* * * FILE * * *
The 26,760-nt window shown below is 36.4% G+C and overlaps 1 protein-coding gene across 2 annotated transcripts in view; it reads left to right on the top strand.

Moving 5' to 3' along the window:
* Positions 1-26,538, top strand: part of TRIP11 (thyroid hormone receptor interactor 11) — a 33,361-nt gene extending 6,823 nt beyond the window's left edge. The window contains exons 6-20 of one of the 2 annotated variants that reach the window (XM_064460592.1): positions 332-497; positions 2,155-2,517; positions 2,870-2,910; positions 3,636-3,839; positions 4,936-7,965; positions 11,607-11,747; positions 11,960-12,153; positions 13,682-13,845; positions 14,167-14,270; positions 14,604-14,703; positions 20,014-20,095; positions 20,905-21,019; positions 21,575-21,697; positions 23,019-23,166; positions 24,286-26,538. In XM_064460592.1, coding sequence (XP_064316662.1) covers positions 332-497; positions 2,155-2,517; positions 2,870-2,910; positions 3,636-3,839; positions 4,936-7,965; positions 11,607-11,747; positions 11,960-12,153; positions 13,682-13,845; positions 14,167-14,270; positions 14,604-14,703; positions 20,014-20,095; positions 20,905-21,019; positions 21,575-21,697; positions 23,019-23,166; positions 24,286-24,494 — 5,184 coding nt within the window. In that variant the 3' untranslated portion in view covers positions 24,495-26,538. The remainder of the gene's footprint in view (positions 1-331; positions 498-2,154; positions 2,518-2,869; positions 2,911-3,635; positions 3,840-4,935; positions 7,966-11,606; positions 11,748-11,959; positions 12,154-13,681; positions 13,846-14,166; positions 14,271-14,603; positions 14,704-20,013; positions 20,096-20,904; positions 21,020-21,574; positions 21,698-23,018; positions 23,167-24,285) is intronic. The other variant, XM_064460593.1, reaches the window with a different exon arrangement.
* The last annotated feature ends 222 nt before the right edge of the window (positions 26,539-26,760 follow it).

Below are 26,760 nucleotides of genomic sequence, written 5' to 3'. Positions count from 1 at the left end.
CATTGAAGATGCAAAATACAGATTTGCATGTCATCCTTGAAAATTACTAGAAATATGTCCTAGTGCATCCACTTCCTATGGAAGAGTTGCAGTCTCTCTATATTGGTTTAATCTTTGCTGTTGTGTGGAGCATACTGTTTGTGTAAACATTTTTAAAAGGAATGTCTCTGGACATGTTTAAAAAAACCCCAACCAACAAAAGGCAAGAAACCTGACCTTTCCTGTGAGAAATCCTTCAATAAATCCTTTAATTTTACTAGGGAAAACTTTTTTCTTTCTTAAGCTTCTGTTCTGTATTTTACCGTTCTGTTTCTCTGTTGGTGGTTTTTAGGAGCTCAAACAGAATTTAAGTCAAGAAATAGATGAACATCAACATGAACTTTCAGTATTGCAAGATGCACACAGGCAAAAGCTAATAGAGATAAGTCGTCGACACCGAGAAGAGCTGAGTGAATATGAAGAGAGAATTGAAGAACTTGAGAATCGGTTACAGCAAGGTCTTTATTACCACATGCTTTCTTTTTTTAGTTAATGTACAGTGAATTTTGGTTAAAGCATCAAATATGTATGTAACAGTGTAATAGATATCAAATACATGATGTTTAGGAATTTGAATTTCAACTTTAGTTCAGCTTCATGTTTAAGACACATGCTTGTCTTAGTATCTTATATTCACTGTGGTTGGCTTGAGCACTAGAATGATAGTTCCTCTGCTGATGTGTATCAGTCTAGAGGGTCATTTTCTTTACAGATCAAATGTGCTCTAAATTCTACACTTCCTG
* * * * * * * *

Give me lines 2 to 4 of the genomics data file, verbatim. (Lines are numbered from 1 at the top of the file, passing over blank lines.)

Moving 5' to 3' along the window:
* Positions 1-26,538, top strand: part of TRIP11 (thyroid hormone receptor interactor 11) — a 33,361-nt gene extending 6,823 nt beyond the window's left edge. The window contains exons 6-20 of one of the 2 annotated variants that reach the window (XM_064460592.1): positions 332-497; positions 2,155-2,517; positions 2,870-2,910; positions 3,636-3,839; positions 4,936-7,965; positions 11,607-11,747; positions 11,960-12,153; positions 13,682-13,845; positions 14,167-14,270; positions 14,604-14,703; positions 20,014-20,095; positions 20,905-21,019; positions 21,575-21,697; positions 23,019-23,166; positions 24,286-26,538. In XM_064460592.1, coding sequence (XP_064316662.1) covers positions 332-497; positions 2,155-2,517; positions 2,870-2,910; positions 3,636-3,839; positions 4,936-7,965; positions 11,607-11,747; positions 11,960-12,153; positions 13,682-13,845; positions 14,167-14,270; positions 14,604-14,703; positions 20,014-20,095; positions 20,905-21,019; positions 21,575-21,697; positions 23,019-23,166; positions 24,286-24,494 — 5,184 coding nt within the window. In that variant the 3' untranslated portion in view covers positions 24,495-26,538. The remainder of the gene's footprint in view (positions 1-331; positions 498-2,154; positions 2,518-2,869; positions 2,911-3,635; positions 3,840-4,935; positions 7,966-11,606; positions 11,748-11,959; positions 12,154-13,681; positions 13,846-14,166; positions 14,271-14,603; positions 14,704-20,013; positions 20,096-20,904; positions 21,020-21,574; positions 21,698-23,018; positions 23,167-24,285) is intronic. The other variant, XM_064460593.1, reaches the window with a different exon arrangement.
* The last annotated feature ends 222 nt before the right edge of the window (positions 26,539-26,760 follow it).